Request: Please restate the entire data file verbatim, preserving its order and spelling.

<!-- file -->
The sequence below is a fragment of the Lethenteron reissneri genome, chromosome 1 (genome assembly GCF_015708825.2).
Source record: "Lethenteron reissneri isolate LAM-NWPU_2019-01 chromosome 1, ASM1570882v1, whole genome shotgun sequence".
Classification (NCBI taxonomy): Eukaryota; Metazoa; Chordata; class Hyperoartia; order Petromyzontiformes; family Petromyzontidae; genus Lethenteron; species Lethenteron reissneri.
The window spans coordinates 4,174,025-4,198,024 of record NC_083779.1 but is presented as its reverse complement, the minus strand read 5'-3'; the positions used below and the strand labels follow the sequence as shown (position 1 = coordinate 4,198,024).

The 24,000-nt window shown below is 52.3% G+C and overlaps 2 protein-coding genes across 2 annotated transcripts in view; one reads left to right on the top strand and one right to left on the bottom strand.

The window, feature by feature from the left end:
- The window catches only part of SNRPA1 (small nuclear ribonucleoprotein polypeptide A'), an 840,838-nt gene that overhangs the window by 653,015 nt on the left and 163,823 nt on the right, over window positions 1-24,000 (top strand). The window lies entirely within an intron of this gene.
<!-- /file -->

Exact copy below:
The sequence below is a fragment of the Lethenteron reissneri genome, chromosome 1 (genome assembly GCF_015708825.2).
Source record: "Lethenteron reissneri isolate LAM-NWPU_2019-01 chromosome 1, ASM1570882v1, whole genome shotgun sequence".
Classification (NCBI taxonomy): Eukaryota; Metazoa; Chordata; class Hyperoartia; order Petromyzontiformes; family Petromyzontidae; genus Lethenteron; species Lethenteron reissneri.
The window spans coordinates 4,174,025-4,198,024 of record NC_083779.1 but is presented as its reverse complement, the minus strand read 5'-3'; the positions used below and the strand labels follow the sequence as shown (position 1 = coordinate 4,198,024).

The 24,000-nt window shown below is 52.3% G+C and overlaps 2 protein-coding genes across 2 annotated transcripts in view; one reads left to right on the top strand and one right to left on the bottom strand.

The window, feature by feature from the left end:
- The window catches only part of SNRPA1 (small nuclear ribonucleoprotein polypeptide A'), an 840,838-nt gene that overhangs the window by 653,015 nt on the left and 163,823 nt on the right, over window positions 1-24,000 (top strand). The window lies entirely within an intron of this gene.